|What to do? What to do?|
I've been reflecting on past trips and remembering several taken when the kids were younger. It used to be our tradition to take a small trip every Saturday. We usually kept it under a hundred mile radius, but it was something fun to do on a weekend. However, having small children was often a challenge on car trips. They traveled well, but sometimes I had to come up with something to busy their minds.
One car game that lasted for several years was born out of madness one morning. I married Christian's mother when he was three years old and it took him and I a little while to hit it off. You can read about our rocky relationship here and here. One day, I was driving into town and he was doing what he usually did when we were alone in the car. He crawled out of his car seat and was curled up in a ball on the passenger side floor.
He cried about being hungry.
He cried that we weren't going to see Grandpa.
He cried about forgetting his favorite toy at home.
He cried because his shoe fell off.
This was one of those days that I was trying not to pull out my hair and chuck him through the window. I was stressed and could feel the tension mounting more and more as he found new things to whine about. I was biting through my lip as his most recent wail reached a pitch that caused the dogs we passed to start howling. Suddenly, I had an epiphany. Small children are stupid.
It couldn't be too hard to distract him despite his thinking his life was in shambles. I looked around in desperation for an idea. Then, I saw it on the road ahead and started pointing. "Look, Christian, a mailbox."
Christian paused mid-sob as he raised his snot encrusted face. "What?"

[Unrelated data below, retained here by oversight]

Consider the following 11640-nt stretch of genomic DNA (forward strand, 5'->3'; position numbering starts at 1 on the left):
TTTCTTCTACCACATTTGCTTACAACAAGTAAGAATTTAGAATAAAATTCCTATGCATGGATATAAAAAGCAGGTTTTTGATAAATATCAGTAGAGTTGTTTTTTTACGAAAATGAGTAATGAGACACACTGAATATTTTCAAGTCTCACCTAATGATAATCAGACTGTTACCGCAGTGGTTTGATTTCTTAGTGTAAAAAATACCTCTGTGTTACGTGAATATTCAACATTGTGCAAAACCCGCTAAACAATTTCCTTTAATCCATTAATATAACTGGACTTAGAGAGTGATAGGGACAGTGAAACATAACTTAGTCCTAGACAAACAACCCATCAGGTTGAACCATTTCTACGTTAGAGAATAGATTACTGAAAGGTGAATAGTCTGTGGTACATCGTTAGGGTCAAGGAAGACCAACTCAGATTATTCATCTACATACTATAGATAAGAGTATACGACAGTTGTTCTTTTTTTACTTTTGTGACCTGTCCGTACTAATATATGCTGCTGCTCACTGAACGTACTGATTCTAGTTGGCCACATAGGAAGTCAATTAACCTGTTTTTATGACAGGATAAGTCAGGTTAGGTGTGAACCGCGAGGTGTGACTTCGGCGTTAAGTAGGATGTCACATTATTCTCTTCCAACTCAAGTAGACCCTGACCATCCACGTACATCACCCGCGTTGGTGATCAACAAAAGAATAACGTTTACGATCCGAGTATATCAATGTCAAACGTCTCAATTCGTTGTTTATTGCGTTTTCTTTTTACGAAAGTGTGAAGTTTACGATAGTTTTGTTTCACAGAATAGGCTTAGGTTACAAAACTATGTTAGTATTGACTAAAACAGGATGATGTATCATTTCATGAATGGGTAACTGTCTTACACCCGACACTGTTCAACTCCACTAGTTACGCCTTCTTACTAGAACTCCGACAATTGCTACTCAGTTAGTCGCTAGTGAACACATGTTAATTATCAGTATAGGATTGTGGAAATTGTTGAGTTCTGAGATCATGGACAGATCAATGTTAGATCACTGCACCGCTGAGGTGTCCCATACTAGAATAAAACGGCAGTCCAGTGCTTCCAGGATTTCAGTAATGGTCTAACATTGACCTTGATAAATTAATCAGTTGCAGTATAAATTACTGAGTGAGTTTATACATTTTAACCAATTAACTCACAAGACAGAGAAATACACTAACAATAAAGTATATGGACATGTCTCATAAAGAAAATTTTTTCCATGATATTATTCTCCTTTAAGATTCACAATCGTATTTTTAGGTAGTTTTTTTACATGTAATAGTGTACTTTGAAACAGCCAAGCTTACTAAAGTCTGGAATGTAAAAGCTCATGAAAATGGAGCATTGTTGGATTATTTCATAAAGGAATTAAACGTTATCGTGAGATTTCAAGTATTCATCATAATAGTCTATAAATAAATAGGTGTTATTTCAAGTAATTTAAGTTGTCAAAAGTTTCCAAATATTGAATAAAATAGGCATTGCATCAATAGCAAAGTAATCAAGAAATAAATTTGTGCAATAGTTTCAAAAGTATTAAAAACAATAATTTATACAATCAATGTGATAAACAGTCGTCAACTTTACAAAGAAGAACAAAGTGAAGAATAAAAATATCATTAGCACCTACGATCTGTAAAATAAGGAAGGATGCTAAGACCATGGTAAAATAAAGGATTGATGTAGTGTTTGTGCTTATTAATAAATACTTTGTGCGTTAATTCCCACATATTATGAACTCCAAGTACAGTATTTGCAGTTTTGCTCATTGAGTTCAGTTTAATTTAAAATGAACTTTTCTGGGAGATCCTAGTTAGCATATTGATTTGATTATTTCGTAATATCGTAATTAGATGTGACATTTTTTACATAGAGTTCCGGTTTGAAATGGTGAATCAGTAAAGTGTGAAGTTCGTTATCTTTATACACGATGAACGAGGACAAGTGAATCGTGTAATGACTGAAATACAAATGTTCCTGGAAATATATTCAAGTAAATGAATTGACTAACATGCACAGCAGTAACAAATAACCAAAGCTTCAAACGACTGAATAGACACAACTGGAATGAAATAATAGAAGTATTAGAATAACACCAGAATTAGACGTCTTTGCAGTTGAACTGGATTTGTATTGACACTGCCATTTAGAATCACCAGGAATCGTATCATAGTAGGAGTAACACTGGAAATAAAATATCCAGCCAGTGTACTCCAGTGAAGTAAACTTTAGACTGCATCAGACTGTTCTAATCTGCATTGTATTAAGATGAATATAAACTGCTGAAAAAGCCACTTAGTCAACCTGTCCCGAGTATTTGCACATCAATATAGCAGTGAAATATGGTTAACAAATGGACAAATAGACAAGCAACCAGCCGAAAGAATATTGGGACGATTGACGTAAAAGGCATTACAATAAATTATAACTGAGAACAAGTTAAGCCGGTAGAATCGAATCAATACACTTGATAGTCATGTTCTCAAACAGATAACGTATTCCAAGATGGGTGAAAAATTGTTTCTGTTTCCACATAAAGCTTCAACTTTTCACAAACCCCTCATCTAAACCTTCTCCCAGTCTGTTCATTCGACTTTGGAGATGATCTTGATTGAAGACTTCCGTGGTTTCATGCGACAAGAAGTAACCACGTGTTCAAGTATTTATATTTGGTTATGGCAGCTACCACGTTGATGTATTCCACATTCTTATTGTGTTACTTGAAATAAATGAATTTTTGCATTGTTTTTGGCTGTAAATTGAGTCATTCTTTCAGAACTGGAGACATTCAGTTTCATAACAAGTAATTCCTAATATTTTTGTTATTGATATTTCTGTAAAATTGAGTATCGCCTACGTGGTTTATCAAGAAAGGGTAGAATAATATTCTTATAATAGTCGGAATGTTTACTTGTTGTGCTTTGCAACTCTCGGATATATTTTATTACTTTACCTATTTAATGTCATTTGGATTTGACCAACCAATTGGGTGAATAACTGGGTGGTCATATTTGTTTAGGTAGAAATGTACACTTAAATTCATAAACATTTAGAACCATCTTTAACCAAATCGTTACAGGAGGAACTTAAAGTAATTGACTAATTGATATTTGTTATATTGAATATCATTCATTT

"Right there, on the side of the road. There's a mailbox. We have one of those."
He popped up into the seat to see what had me so excited. Once he saw it, he forgot what he was upset about and smiled.
"Oh, Christian, look. There's another one"
He pointed at it and laughed. I innocently asked, "I wonder if there's more."
|Who knew they were so much fun?|
This became our regular routine when in the car together. It kept him busy and more importantly kept him in a much better mood. However, mailboxes aren't always as plentiful as I would have liked them to be. If we hit a stretch of highway with no houses, he would revert back to his whiny ways, so I added telephone poles and eventually signs.
Any type of sign would work. Billboards, stop signs and mile markers were all fair game. So, trips in our car sounded like this: SIGN, SIGN, POLE, SIGN, MAILBOX, POLE, MAILBOX, SIGN, SIGN, SIGN, POLE, MAILBOX, POLE, SIGN!
As time went on, we began to apply rules to the game.
- You could not identify a sign, pole or mailbox that someone had already pointed out.
- Every 10 miles, someone was allowed to add something to the list (i.e. swimming pool, satellite dish, dog, etc.)
- In the event of a disagreement, the loudest person would get the point
- Kirsten was the only person allowed to identify water towers.
ME: "Christian, you know those belong to your sister. Give her back the tower."
CHRISTIAN: (pouting) "But I saw it first."
ME: "The mailboxes are yours. Her seat is not high enough to be able to see them. Give it back."
KIRSTEN: (throwing a toy at his face) "Yeah, Poopy Head. It's mine."
CHRISTIAN: "You can have it, Sissy."
KIRSTEN: (looking around) "Now I can't see it." (starts crying again)
Once getting that taken care of the game sounded like this:
(EVERYONE YELLING) SIGN, MAILBOX, POLE, POLE, THAT ONE'S MINE, SIGN, MAILBOX, SATELLITE, POLE, MAILBOX, DOG, SIGN, OH WAIT IT WAS TWO DOGS, SIGN, SIGN, MAILBOX, ANOTHER DOG, SATELLITE, DOG, NOPE THAT WAS A SMALL HORSE, MAILBOX, POLE, SIGN, POLE, CHIMNEY, THAT WAS LAST WEEK, NO CHIMNEYS, SIGN, POLE, SIGN, SIGN, MAILBOX, WATER TOWER
CHRISTIAN, STOP IT!